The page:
Tuesday, June 10, 2008

Kindred Spirit

In geometry, Buckminster Fuller "avoided the use of pi, a number that [he] found deeply distasteful" (Elizabeth Kolbert, The New Yorker, June 9 & 16, 2008, p. 67).


Kirby Olson said...

Interesting link, interesting that his domes leaked.

Kirby Olson said...

In light of the fact that his dome leaked (metaphor for head) he should have eaten humble pi.

Thomas Basbøll said...

I think it is distasteful to treat pi as a "number". I'm not sure that means my metaphorical dome is leaky, or that my real domes might leak. But I do think that an orthodoxy of sorts in the philosophy of mathematics expects us to humble ourselves before pi and other exotic constructs. One problem will eccentrics like BF is that their ideas are rarely developed by others. Lots of buildings leak, but it is only in the case of innovative designs that we blame the architect.

Kirby Olson said...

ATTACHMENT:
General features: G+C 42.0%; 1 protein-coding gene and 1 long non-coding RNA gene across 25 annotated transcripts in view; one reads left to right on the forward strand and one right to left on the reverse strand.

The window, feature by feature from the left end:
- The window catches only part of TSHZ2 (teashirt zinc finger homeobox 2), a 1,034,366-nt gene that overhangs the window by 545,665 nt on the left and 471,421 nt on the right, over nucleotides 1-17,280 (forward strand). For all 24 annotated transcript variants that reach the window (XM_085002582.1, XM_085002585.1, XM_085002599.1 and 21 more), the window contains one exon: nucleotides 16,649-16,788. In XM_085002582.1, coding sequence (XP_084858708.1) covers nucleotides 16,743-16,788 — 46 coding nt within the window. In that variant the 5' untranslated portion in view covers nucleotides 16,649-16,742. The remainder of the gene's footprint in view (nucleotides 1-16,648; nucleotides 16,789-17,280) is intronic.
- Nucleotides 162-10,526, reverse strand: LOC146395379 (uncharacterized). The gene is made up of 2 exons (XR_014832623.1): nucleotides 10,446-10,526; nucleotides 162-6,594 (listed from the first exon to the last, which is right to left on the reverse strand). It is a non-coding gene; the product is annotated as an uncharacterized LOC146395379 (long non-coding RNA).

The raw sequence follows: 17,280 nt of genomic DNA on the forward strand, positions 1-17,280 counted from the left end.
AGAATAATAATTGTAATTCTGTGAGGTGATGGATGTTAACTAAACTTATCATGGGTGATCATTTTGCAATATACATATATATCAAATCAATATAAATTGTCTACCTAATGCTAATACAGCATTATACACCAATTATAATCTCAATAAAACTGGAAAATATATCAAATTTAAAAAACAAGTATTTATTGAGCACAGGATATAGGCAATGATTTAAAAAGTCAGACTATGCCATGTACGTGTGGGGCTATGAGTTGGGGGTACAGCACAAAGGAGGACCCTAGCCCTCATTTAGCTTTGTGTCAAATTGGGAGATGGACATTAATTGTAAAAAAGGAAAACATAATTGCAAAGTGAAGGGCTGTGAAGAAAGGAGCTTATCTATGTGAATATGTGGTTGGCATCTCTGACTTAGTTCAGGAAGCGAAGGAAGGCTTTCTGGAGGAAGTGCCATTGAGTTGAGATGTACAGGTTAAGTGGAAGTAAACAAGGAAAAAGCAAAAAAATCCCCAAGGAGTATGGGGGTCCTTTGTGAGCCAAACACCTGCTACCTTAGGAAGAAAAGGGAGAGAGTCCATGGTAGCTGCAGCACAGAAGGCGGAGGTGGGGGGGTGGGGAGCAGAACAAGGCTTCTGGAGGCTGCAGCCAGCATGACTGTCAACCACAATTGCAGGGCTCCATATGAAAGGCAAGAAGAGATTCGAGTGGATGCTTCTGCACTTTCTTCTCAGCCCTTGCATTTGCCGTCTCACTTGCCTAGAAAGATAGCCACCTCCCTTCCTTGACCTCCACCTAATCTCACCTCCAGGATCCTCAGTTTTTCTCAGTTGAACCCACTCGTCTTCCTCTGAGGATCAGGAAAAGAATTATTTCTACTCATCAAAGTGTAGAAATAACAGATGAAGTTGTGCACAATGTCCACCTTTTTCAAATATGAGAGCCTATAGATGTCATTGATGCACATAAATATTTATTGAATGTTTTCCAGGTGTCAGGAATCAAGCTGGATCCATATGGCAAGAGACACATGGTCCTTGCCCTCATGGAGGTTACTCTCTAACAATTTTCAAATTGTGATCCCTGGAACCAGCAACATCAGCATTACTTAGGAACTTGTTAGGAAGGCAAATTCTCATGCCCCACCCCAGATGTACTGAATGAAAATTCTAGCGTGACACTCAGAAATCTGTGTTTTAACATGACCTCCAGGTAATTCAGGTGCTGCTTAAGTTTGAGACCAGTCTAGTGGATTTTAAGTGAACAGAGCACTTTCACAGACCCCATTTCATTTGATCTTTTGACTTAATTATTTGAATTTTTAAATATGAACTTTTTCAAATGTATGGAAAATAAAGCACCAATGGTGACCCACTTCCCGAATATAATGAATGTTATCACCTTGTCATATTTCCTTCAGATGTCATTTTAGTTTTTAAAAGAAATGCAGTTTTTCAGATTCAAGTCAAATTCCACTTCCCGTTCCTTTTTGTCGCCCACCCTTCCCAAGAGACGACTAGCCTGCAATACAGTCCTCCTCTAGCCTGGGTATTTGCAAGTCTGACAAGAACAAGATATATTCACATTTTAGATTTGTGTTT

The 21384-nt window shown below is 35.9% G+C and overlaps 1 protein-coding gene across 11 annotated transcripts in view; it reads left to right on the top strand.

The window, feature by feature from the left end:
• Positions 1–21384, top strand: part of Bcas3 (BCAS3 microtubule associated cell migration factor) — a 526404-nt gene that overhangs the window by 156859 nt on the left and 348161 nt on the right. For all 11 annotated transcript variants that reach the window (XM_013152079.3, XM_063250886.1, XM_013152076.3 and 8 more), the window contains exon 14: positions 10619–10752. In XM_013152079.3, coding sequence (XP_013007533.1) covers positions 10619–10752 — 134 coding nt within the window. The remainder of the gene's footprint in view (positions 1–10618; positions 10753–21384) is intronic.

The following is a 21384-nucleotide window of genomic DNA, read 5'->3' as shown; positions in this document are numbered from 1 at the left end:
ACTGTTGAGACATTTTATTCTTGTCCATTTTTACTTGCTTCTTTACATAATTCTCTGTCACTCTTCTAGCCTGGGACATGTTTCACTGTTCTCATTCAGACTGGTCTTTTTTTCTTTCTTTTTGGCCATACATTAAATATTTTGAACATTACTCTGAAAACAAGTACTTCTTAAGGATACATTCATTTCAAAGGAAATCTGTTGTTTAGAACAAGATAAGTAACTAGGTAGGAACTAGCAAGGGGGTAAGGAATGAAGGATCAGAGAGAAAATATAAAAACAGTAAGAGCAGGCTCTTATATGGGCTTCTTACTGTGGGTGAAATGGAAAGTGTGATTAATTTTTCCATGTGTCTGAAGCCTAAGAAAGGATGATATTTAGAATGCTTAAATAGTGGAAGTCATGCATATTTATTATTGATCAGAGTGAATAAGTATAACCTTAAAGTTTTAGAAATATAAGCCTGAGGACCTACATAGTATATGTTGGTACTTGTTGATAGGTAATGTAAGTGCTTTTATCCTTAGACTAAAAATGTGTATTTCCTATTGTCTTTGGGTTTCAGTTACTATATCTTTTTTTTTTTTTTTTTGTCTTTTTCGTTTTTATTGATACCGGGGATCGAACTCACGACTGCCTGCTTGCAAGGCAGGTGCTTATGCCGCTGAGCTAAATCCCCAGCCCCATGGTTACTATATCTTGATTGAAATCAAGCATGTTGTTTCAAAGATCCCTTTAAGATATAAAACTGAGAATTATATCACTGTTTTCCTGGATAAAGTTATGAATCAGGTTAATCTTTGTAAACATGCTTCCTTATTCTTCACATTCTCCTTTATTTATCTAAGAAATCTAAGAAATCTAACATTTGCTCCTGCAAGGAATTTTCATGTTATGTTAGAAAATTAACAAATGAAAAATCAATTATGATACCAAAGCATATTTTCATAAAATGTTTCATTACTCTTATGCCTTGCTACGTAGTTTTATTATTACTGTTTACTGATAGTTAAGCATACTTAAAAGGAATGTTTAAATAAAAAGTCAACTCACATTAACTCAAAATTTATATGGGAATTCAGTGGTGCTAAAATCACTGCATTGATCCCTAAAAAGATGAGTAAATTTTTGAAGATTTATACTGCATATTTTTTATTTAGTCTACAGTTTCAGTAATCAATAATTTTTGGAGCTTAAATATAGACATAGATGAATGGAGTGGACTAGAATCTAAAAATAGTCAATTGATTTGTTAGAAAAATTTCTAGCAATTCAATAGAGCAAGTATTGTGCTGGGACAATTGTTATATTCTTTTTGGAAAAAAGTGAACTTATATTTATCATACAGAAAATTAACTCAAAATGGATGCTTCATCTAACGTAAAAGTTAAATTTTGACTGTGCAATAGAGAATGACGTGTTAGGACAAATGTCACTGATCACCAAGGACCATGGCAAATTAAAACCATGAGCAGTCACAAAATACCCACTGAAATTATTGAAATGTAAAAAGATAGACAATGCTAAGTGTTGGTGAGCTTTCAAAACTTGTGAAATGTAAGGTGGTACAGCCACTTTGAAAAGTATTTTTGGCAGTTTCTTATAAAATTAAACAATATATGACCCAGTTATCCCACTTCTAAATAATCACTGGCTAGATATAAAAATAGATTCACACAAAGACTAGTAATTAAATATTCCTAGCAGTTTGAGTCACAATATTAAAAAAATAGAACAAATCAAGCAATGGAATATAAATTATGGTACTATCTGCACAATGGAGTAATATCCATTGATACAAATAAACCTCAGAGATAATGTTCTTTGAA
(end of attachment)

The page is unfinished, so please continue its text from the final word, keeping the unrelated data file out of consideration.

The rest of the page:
Pi is an irrational number, but it is still a number.

The diagonal of a square is also an irrational number.

There is also a new area of mathematics called Surreal Numbers (there are several books on this, and some websites, but I don't understand them yet -- I think that I'm going to get to them some time this summer).

I saw a history of Pi the other day at a Barnes and Noble. My understanding is that it isn't exotic (in terms of coming from somewhere else) but that it is a basic staple of the western tradition stemming form ancient Greece.

In order to build and be developed, my understanding is that there has to be a school of design that teaches the work, but the work also has to have clients for the pipeline to remain. Leaky buildings. Who needs them? The structural damage caused by water would tend to get around via reputation, and that particular style of building would be an unwanted structure. Unwanted structures don't get built, and their architects therefore don't get paid.

And so they have no students.

This is also why Marxism will remain an eccentric blasphemy -- a blip in world politics. It leads almost invariably to disasters.

Lutheranism, on the other hand, builds societies that are durable.

We are the yeast in the lumpenproletariat.